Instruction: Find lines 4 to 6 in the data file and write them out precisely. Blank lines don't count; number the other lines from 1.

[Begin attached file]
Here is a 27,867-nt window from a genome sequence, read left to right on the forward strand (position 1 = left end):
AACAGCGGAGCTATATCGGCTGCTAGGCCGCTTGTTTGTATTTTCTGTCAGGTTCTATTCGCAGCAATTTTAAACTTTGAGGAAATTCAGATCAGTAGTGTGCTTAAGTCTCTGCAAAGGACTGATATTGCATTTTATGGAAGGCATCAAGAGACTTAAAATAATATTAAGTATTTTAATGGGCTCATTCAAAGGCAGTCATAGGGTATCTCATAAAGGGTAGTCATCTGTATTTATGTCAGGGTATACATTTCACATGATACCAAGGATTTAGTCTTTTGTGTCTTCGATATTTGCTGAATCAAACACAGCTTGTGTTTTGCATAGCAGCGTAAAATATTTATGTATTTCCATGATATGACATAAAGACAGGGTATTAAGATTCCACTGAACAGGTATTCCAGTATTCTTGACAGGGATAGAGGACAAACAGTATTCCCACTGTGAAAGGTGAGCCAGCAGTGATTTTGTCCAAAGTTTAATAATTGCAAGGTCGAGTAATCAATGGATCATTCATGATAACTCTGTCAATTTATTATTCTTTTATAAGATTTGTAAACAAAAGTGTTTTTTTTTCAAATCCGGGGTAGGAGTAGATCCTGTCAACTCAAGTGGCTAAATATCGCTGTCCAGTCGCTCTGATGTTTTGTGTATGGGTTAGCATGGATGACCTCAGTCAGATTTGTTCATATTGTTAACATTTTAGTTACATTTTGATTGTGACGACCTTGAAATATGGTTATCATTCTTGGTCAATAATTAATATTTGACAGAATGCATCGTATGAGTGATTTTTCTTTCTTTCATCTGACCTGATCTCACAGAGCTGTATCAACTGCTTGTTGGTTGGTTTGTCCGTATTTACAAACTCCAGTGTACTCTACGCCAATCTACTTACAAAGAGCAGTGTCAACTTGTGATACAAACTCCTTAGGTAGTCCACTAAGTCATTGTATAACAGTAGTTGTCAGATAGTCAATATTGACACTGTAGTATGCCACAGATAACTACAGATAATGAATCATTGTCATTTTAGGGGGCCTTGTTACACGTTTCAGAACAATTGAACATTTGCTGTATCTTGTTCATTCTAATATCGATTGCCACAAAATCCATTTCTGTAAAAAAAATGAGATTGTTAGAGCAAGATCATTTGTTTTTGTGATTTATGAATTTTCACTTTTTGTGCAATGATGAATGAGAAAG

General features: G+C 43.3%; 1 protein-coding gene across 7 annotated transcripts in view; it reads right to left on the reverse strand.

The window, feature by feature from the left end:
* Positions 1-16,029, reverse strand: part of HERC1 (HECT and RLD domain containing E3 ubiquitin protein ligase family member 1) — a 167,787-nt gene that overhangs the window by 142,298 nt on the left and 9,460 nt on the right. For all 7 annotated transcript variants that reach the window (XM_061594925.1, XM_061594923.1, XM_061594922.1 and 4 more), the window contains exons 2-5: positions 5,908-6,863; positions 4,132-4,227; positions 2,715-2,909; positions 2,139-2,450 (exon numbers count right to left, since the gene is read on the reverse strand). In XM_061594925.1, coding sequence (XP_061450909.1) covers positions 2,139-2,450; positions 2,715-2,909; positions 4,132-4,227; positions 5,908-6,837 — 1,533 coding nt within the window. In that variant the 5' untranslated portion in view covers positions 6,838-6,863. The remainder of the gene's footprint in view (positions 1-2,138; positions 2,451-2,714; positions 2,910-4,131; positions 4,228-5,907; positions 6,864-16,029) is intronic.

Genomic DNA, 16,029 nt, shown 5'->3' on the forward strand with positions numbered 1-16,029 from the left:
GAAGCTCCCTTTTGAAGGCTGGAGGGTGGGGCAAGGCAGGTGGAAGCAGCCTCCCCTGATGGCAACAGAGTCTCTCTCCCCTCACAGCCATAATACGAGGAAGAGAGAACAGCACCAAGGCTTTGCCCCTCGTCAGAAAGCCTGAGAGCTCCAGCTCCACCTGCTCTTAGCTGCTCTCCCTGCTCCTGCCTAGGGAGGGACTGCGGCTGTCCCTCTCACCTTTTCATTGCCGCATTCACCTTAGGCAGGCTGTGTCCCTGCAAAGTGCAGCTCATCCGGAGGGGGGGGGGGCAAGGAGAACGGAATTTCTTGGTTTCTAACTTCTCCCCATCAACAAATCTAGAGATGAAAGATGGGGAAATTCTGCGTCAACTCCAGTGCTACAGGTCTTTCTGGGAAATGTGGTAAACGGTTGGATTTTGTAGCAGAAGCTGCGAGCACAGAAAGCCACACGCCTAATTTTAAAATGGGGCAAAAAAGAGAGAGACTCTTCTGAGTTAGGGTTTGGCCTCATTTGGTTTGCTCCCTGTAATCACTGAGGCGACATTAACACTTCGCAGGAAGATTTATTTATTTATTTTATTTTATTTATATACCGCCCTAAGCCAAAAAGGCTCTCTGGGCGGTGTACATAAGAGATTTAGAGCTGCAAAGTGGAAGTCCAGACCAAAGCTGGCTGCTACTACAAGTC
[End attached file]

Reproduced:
The window, feature by feature from the left end:
* Positions 1-16,029, reverse strand: part of HERC1 (HECT and RLD domain containing E3 ubiquitin protein ligase family member 1) — a 167,787-nt gene that overhangs the window by 142,298 nt on the left and 9,460 nt on the right. For all 7 annotated transcript variants that reach the window (XM_061594925.1, XM_061594923.1, XM_061594922.1 and 4 more), the window contains exons 2-5: positions 5,908-6,863; positions 4,132-4,227; positions 2,715-2,909; positions 2,139-2,450 (exon numbers count right to left, since the gene is read on the reverse strand). In XM_061594925.1, coding sequence (XP_061450909.1) covers positions 2,139-2,450; positions 2,715-2,909; positions 4,132-4,227; positions 5,908-6,837 — 1,533 coding nt within the window. In that variant the 5' untranslated portion in view covers positions 6,838-6,863. The remainder of the gene's footprint in view (positions 1-2,138; positions 2,451-2,714; positions 2,910-4,131; positions 4,228-5,907; positions 6,864-16,029) is intronic.

Genomic DNA, 16,029 nt, shown 5'->3' on the forward strand with positions numbered 1-16,029 from the left: